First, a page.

Sunday, March 11, 2007




We’re up in B’s hometown for the weekend to celebrate her dad’s 90th birthday. With the festivities over, it’s the Sunday morning after-party hangover. No alcohol was served yesterday, but there was a lot of meat (I myself went “a rib too far”), and for eight hours I drunk the heady wine of time with family.

So early Sunday morning, in a personal quest for a bracing cup of coffee, I join B as she goes out to shop for breakfast and for a few days worth of groceries for her dad.

The hangover feeling was worsened by too little sleep. This town dubs itself “the snow-mobiling capital of the world,” and even though this wasn’t the town’s best season, there are still plenty of these mechanical cockroaches in evidence.

Is there any other sport that matches snowmobiling for building “rudeness to neighbors” into the activity? If your next-door neighbor had a distinctive passion for running his snow-blower – if he though it was the most fun thing in the world, to the point where he ran it under your bedroom window at 3:00 a.m., we could all agree, I think, that that was pretty rude.

And what are snow mobiles, if not tracked, supercharged, self-propelled snow-blowers (except that they don’t aid in snow removal in any way)? And yet no scorn is heaped on snow-mobilers who please themselves by returning to the condo at 3:00 a.m. following a romantic moonlight excursion through the woods. That’s right, 3:00 a.m., because apparently it takes about an hour to ride off the alcoholic haze after 2:00 a.m. bar closing.


Help me out here, if you know the answer: does something about snow-mobile design make it good maintenance practice to idle (and frequently rev) the engine for 20 minutes at the end of a ride, or is it just part of the fun to wind things up with a climactic orgy of sound?

So if I sound a bit critical of the coffee scene Sunday morning, now you know why. There are currently two “upscale” coffee boutiques in a town that has seen the closure of several coffee-and-gift shops over the years. One serves barely potable brew in an ambience of a shopping mall Starbucks, opening onto one of the town’s two grocery stores, Johansson’s Pic ‘n’ Pack.

The other place has better coffee, but in a misguided attempt to impose its religious beliefs on the rest of us, observes a Sunday closing. No coffee on Sunday, forsooth! It’s enough to make me wish that Starbucks would ride into town to kick some ass!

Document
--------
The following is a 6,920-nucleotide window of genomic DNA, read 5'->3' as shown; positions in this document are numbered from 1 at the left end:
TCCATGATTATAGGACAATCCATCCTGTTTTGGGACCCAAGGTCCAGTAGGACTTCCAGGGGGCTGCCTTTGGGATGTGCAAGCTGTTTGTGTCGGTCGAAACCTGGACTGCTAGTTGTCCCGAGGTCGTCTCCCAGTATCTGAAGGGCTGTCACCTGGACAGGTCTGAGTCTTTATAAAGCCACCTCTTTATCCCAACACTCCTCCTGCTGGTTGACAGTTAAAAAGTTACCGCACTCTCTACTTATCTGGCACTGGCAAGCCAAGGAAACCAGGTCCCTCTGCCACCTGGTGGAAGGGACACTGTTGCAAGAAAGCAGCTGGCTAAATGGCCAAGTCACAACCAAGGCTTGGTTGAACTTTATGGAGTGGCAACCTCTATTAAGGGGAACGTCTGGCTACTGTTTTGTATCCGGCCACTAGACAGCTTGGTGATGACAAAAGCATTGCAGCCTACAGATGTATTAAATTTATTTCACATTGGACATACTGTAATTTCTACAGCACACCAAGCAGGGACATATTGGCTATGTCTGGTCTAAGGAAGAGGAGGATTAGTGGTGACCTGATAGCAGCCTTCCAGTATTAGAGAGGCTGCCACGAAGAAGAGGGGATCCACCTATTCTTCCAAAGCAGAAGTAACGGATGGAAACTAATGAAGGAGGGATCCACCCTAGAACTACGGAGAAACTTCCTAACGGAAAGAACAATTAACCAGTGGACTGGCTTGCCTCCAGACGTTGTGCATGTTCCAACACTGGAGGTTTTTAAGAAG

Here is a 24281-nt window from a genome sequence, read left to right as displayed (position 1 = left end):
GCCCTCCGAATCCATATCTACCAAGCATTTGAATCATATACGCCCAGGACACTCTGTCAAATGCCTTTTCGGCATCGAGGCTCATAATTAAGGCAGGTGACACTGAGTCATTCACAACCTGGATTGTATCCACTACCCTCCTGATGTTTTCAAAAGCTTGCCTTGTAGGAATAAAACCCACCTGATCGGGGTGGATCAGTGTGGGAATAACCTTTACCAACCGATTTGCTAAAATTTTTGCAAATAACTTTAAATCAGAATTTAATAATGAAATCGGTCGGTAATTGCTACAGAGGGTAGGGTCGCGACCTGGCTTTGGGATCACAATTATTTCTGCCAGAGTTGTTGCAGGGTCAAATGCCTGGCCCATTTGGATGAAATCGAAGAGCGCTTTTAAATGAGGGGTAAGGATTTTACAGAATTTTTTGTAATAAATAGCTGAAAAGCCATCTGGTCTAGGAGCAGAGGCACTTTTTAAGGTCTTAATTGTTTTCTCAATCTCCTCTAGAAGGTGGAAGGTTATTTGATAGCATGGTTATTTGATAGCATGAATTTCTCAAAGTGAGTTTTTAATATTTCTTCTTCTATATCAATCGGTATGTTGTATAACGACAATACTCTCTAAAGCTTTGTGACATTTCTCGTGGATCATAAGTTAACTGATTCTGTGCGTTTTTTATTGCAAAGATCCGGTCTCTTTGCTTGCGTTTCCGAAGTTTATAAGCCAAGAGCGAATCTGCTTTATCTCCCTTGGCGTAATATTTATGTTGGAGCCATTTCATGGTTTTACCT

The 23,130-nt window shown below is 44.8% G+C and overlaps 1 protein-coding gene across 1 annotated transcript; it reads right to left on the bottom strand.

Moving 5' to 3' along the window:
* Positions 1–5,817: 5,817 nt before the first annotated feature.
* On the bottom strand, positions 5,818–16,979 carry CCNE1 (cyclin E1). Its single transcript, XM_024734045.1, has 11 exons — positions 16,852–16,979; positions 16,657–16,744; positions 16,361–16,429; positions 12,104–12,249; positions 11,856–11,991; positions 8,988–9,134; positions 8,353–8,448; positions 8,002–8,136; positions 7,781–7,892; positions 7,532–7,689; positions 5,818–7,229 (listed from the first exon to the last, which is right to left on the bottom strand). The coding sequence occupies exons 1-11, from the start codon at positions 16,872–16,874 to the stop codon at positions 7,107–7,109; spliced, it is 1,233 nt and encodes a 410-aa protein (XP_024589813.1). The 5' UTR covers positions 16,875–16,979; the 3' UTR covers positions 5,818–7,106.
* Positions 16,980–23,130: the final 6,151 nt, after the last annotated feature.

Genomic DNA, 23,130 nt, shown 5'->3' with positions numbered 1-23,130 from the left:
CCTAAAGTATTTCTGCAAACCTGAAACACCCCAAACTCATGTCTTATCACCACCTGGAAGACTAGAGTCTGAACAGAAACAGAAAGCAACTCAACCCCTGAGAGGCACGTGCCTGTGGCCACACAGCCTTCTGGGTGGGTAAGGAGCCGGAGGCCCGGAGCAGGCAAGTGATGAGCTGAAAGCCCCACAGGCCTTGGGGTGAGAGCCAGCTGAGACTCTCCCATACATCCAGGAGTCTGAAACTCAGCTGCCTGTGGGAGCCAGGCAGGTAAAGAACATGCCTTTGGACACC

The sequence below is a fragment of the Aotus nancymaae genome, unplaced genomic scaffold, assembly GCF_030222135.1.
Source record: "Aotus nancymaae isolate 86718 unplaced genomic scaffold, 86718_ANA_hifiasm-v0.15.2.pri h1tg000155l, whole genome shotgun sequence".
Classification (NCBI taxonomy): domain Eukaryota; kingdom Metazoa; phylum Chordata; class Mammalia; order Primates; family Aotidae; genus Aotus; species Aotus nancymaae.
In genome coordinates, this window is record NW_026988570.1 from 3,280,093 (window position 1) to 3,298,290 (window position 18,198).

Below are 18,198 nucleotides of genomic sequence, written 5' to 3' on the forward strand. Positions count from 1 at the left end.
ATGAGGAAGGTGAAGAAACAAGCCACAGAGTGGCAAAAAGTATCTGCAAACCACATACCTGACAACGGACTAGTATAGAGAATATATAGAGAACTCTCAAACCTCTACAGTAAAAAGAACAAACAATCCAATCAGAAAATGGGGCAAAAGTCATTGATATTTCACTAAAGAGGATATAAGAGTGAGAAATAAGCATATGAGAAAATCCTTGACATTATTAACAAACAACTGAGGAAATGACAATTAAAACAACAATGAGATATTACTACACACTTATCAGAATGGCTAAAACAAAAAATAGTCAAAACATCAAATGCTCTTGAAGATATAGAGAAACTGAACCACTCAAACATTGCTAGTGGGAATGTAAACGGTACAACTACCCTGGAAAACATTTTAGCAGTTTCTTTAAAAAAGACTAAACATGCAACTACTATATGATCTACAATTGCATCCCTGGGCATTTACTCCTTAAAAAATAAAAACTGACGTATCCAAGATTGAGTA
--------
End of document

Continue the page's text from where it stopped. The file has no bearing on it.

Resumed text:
The problem this morning is that we’re not going to Johansson’s for our shopping. Johansson’s was for many years in B’s youth the only big grocery store in town. When a competing store, called Bragg’s, eventually opened its doors, “it split the town in two,” according to B, whose family remained loyal Johansson’s shoppers.

But this morning, as we wordlessly bypass Johansson’s and I say, “Wh– th– ?!” B explains: “They dissed my dad a while ago. He doesn’t shop there any more.”

B’s dad, a retired house-builder, literally built the structure that housed the original Johansson’s, so this switch was like a lifelong Democrat voting Republican. Or maybe the other way around. Aside from Bragg's’ distinctive hunting lodge theme, with a massive elk’s head mounted over the butcher counter, I felt looking around the store that Bragg's and Johansson’s are pretty much Tweedledee and Tweedledum.

Both stores, for instance, are staffed by folks over 60, a phenomenon that is becoming more common in vacation areas that attract retirees. I feel very weird about this. On the one hand, I do not for a moment begrudge these folks the extra income. And if the idea is it gets them out of the house and is more interesting than their recreational alternatives, well okay then. On the other hand, what does it say about our society when people are spending their “golden years” working the cold-cut slicer at a deli counter?

We fill up four gallon-jugs with store-bought “reverse osmosis” drinking water for B’s dad. A gallon of water weighs seven pounds, and when the cashier – 68 years old if she was a day – tells me I didn’t have to put all four on the conveyer belt because it involves “unnecessary heaving,” I rush forward to grab them and put them back in the cart. But she's spry, and slings the jugsl one-handed to the gray haired gent doing the bagging. I must have said “thank you” about 50 times to cover my shame.

Hi Oscar,

The old-folks at the store are even stronger than you thought: A gallon of water weighs a little more than 8 pounds. Plus the container weighs something.

Best Regards,

And the 8 pounds is still less weight than an infant grandchild.

(Maybe it was those pesky sexegenarians running the snowmobiles in the wee hours of the morning. Ever consider that?)

pviue - the scene one sees when looking through plastic piping.
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